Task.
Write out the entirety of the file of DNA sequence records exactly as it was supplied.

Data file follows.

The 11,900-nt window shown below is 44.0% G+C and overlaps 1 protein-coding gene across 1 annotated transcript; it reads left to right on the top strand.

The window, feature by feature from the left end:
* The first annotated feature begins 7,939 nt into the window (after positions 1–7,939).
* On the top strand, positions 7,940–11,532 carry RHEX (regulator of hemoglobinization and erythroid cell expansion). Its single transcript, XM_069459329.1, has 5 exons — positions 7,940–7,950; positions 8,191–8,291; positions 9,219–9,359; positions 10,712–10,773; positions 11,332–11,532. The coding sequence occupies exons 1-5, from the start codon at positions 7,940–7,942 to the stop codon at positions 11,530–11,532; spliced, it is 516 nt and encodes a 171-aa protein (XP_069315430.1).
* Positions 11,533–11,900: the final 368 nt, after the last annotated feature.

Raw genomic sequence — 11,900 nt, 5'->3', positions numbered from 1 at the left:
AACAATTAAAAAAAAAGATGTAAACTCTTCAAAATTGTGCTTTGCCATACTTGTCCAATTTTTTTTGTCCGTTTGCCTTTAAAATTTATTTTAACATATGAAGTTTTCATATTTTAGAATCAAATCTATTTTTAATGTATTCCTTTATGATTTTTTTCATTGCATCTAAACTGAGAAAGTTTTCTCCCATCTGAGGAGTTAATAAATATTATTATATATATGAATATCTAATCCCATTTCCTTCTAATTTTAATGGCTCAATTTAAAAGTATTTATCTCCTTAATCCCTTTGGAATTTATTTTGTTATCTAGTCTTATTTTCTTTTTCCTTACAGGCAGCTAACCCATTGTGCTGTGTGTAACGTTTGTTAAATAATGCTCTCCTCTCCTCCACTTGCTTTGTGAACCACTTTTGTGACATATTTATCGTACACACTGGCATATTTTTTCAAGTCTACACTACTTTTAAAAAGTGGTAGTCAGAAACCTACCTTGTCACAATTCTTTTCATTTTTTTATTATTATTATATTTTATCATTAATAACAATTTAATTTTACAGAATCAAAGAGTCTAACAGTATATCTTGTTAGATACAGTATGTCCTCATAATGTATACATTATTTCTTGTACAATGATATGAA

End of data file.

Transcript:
The 11,900-nt window shown below is 44.0% G+C and overlaps 1 protein-coding gene across 1 annotated transcript; it reads left to right on the top strand.

The window, feature by feature from the left end:
* The first annotated feature begins 7,939 nt into the window (after positions 1–7,939).
* On the top strand, positions 7,940–11,532 carry RHEX (regulator of hemoglobinization and erythroid cell expansion). Its single transcript, XM_069459329.1, has 5 exons — positions 7,940–7,950; positions 8,191–8,291; positions 9,219–9,359; positions 10,712–10,773; positions 11,332–11,532. The coding sequence occupies exons 1-5, from the start codon at positions 7,940–7,942 to the stop codon at positions 11,530–11,532; spliced, it is 516 nt and encodes a 171-aa protein (XP_069315430.1).
* Positions 11,533–11,900: the final 368 nt, after the last annotated feature.

Raw genomic sequence — 11,900 nt, 5'->3', positions numbered from 1 at the left:
AACAATTAAAAAAAAAGATGTAAACTCTTCAAAATTGTGCTTTGCCATACTTGTCCAATTTTTTTTGTCCGTTTGCCTTTAAAATTTATTTTAACATATGAAGTTTTCATATTTTAGAATCAAATCTATTTTTAATGTATTCCTTTATGATTTTTTTCATTGCATCTAAACTGAGAAAGTTTTCTCCCATCTGAGGAGTTAATAAATATTATTATATATATGAATATCTAATCCCATTTCCTTCTAATTTTAATGGCTCAATTTAAAAGTATTTATCTCCTTAATCCCTTTGGAATTTATTTTGTTATCTAGTCTTATTTTCTTTTTCCTTACAGGCAGCTAACCCATTGTGCTGTGTGTAACGTTTGTTAAATAATGCTCTCCTCTCCTCCACTTGCTTTGTGAACCACTTTTGTGACATATTTATCGTACACACTGGCATATTTTTTCAAGTCTACACTACTTTTAAAAAGTGGTAGTCAGAAACCTACCTTGTCACAATTCTTTTCATTTTTTTATTATTATTATATTTTATCATTAATAACAATTTAATTTTACAGAATCAAAGAGTCTAACAGTATATCTTGTTAGATACAGTATGTCCTCATAATGTATACATTATTTCTTGTACAATGATATGAA